Meanwhile, I went back to thinking about the arms. I now had a set of parameters that I didn't even realize existed when I began. The design had to work regardless of tolerance, and it had to be wiggle-free. The original arm did have two mounting holes, but they're too closely set to eliminate play. After much thought I came up with this.
There'd be two versions of the arms, one with the channel cut out of the top, the other out of the bottom. The channel is purposely cut a little wide and deep, so the arms are guaranteed to fit over each other. Now the screw holes are set nice and far apart, greatly reducing the amount the arm can wiggle. There were a couple drawbacks, however. Break an arm and you have to dismantle the whole quad, and you need two different arms as spares.
My 4 in 1 finally arrived and I built mine up with a Kombini, Diatone stackable VTX, and Tornados. It flew exactly as I'd hoped, crazy fast and easy to pull out of dives, instantly locked in on Betaflight 3 defaults.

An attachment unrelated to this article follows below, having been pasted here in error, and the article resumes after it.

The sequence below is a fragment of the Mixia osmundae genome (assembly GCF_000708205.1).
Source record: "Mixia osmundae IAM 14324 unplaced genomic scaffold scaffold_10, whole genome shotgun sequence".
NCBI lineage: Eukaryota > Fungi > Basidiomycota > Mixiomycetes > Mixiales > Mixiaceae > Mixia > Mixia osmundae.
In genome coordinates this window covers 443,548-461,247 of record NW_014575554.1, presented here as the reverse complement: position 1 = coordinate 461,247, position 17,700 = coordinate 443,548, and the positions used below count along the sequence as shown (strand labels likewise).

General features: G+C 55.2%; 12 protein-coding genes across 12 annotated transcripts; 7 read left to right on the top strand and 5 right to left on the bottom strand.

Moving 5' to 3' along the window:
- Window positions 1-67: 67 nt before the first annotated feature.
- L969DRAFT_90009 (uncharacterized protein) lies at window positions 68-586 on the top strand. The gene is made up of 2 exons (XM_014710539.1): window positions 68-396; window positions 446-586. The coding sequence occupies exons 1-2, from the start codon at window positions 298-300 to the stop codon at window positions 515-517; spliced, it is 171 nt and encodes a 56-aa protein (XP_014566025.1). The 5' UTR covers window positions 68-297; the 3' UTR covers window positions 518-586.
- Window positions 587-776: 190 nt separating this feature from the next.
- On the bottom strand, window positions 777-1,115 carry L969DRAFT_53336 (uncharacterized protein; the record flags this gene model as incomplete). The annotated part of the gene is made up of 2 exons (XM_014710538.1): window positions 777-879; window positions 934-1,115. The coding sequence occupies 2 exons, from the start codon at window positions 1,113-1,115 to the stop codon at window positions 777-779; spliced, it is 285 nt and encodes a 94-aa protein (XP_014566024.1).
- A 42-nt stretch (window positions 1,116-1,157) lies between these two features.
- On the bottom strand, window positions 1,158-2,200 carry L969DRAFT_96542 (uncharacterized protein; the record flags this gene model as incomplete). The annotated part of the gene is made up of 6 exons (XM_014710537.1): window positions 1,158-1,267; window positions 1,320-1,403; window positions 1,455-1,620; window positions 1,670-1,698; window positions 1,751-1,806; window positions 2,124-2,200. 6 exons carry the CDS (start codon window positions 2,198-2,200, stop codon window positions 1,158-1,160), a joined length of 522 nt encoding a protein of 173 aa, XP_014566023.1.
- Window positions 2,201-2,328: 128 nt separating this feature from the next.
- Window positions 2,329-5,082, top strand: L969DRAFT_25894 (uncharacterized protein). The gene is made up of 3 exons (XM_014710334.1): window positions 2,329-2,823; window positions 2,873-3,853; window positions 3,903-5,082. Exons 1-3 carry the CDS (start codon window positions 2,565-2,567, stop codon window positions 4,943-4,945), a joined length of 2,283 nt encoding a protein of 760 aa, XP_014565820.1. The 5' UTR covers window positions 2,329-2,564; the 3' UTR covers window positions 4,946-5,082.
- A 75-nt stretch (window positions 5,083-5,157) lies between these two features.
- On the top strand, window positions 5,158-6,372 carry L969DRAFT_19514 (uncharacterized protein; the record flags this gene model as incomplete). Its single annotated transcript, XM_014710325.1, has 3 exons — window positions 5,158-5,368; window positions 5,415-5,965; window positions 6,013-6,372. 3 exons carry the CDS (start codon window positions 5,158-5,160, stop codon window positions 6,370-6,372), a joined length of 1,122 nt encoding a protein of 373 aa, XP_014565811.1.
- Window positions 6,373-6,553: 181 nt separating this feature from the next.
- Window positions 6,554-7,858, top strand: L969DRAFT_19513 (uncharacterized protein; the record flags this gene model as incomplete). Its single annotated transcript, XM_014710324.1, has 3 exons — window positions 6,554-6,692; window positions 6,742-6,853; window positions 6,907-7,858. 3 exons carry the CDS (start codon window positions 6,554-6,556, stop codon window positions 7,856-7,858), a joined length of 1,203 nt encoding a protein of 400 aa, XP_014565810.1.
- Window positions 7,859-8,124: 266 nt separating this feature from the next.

Meanwhile, something else was happening. This was always meant to be a disposable frame, where arms snapped like twigs at the expense of performance, but they were snapping at way too high a rate. As far as I could tell, they were breaking two ways. One, simple high speed impact. Two, the arms are so thin they twist easily, and normal use delaminated the carbon 'til the arm was a noodle. I suspect gyroscopic precession from motor rotation was doing the twisting. I can accept arms that break on high speed impacts, but not arms that turn into noodles just because there's a motor spinning on them. So the next batch will be 6x6mm.
Then on a bike ride back from flying, a new idea hit me. I forgot about it by the time I got home, but fortunately it bubbled back up a few hours later.